Depending on the course that you choose, to treat, not to treat, using essential oils or not, etc can change your total management strategy. I use essential oils myself and my bees love it. Using HBH can stimulate brood rearing, comb building, and all around good health of the bees. I also use wintergreen oil for grease patties to ward off the varroa mites, and tea tree oil to kill off nosema. But this is just me, others will say they do things their way. When others had only 4 frames drawn that installed their packages 5 days prior to mine, I had 6 in my hives drawn out. So it does help in my opinion.
Okay drlonzo. I have had a successful season with my new hives, bees etc. I will actually get honey this year but next year will certainly be better. We are in the last few weeks of goldenrod blooming and the bees are loving it. Putting up lots of nectar and evaporating it. I did not use HBH this year but did use lemongrass oil and teatree oil in my boardman feeder. No varroa mites were observed all Summer (numbers have been low in this area of upstate NY). All of the colonies did well, small issues like one hive was queenless for a period but has recovered well.

I plan to use some treatments for overwintering to take care of nosema and varroa mites. I will be feeding them in about three weeks some 2/1 syrup with teatree oil and lemongrass. I was also thinking of spearmint oil and lecithin. It is like HBH. Do you have any comments about this? The comb they made was just perfect and I am very pleased.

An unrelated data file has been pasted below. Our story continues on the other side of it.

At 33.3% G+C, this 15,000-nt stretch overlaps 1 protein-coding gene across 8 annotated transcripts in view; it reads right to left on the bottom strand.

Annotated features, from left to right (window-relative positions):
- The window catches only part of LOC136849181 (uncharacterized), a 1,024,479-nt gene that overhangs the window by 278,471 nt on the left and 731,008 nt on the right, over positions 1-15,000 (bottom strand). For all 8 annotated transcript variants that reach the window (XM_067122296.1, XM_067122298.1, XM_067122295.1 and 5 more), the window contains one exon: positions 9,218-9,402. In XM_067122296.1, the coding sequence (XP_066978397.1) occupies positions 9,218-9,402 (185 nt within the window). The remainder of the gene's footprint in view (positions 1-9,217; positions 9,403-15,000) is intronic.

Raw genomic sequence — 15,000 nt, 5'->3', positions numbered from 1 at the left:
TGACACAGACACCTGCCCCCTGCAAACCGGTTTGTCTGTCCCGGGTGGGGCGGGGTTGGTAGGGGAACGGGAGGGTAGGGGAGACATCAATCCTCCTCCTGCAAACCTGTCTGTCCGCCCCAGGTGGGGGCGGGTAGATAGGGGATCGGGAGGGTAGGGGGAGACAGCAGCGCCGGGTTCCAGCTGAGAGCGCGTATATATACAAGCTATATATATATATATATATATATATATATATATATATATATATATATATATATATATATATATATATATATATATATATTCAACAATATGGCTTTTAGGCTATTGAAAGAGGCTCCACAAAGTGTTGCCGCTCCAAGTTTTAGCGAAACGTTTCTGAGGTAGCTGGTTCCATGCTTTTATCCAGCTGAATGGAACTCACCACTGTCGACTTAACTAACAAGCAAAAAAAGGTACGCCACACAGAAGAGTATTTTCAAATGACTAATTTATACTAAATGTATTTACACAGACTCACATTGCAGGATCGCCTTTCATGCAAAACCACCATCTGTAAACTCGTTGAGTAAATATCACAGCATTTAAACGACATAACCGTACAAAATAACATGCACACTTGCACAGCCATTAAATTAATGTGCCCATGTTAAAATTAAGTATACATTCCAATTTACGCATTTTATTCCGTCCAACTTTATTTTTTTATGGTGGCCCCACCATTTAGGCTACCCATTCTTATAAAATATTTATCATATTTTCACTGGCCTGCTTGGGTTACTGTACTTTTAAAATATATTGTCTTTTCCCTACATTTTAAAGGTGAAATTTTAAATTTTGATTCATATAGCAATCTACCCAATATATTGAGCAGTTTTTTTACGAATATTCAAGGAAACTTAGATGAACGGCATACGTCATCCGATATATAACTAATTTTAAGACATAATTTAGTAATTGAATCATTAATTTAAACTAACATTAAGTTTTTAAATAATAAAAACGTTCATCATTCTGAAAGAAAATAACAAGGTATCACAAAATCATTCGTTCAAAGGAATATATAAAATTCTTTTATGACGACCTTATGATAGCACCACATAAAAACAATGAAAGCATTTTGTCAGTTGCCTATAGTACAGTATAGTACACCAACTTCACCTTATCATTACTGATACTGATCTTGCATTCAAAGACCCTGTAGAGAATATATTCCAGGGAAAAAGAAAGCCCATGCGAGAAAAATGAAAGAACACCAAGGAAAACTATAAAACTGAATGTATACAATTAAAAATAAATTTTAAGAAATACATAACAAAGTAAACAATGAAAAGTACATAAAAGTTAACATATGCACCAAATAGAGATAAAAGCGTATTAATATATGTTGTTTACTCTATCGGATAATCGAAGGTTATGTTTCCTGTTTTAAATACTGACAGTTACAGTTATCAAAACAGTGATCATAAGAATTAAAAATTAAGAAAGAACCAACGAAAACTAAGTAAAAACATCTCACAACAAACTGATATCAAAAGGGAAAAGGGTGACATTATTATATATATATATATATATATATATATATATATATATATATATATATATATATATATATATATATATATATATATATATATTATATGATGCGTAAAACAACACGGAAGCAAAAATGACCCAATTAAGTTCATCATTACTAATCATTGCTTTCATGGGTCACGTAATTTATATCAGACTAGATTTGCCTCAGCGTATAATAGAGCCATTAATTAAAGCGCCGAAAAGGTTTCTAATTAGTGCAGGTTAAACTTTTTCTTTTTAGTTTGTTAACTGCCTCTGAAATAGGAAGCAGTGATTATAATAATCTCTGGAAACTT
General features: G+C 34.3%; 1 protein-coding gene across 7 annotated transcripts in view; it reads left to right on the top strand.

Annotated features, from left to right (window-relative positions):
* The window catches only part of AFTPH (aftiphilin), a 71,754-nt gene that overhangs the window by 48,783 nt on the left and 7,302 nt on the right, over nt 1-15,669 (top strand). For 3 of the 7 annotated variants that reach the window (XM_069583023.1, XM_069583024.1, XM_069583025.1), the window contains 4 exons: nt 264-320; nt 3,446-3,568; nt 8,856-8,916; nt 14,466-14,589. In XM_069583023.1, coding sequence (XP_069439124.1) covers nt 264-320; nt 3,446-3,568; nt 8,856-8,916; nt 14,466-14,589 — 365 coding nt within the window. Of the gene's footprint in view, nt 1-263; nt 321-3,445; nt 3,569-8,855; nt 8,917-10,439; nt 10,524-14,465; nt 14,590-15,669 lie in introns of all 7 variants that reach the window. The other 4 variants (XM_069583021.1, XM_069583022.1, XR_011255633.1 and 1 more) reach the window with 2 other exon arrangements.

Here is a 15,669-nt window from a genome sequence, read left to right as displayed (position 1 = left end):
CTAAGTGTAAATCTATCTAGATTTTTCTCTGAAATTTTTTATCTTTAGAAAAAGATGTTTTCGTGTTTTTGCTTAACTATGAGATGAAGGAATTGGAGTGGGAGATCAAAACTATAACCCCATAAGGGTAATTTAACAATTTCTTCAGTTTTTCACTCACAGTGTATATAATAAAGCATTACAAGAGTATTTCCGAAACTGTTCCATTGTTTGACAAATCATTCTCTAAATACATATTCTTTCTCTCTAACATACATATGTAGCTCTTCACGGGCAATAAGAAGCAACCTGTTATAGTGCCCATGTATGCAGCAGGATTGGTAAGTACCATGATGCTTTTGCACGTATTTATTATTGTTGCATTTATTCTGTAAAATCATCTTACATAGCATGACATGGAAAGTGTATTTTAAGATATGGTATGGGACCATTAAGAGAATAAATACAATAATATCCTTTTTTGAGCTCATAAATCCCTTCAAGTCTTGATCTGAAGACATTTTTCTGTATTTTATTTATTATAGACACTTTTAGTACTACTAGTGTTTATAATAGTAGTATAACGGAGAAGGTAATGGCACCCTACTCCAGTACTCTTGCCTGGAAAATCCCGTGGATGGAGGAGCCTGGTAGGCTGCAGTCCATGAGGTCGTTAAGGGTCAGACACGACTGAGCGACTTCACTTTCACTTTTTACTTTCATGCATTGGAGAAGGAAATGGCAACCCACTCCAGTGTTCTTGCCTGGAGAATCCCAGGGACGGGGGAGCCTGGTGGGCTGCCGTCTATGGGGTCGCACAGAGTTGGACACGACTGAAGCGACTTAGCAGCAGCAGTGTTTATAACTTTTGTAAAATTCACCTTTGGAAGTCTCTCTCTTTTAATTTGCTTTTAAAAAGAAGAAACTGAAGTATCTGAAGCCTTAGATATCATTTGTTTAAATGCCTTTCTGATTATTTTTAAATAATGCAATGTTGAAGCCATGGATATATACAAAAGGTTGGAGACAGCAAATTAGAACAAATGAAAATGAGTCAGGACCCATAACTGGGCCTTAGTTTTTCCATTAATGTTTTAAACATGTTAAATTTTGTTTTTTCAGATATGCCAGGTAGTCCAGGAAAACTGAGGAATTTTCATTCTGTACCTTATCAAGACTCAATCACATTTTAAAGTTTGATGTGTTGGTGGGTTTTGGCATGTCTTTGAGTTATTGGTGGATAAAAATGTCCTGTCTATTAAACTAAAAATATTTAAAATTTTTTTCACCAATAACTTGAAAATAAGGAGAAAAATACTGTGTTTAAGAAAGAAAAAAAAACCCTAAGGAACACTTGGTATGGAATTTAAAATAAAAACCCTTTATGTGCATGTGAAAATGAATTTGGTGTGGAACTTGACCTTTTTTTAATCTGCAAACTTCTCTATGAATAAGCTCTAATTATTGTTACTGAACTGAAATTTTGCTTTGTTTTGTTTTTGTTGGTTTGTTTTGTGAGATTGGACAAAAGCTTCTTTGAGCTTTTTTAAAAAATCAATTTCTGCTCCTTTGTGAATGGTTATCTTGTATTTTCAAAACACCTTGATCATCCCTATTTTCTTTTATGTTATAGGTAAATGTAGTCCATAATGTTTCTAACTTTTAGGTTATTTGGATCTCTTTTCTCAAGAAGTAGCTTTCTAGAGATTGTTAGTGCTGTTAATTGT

Thanks for your help.

...brent
 

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Welcome from one Brent to another! I'm new this year, with three hives. I got 3 gallons of honey from one of them, so it' been a fantastic start.
 

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Okay drlonzo. I have had a successful season with my new hives, bees etc. I will actually get honey this year but next year will certainly be better. We are in the last few weeks of goldenrod blooming and the bees are loving it. Putting up lots of nectar and evaporating it. I did not use HBH this year but did use lemongrass oil and teatree oil in my boardman feeder. No varroa mites were observed all Summer (numbers have been low in this area of upstate NY). All of the colonies did well, small issues like one hive was queenless for a period but has recovered well.

I plan to use some treatments for overwintering to take care of nosema and varroa mites. I will be feeding them in about three weeks some 2/1 syrup with teatree oil and lemongrass. I was also thinking of spearmint oil and lecithin. It is like HBH. Do you have any comments about this? The comb they made was just perfect and I am very pleased.
Thanks for your help.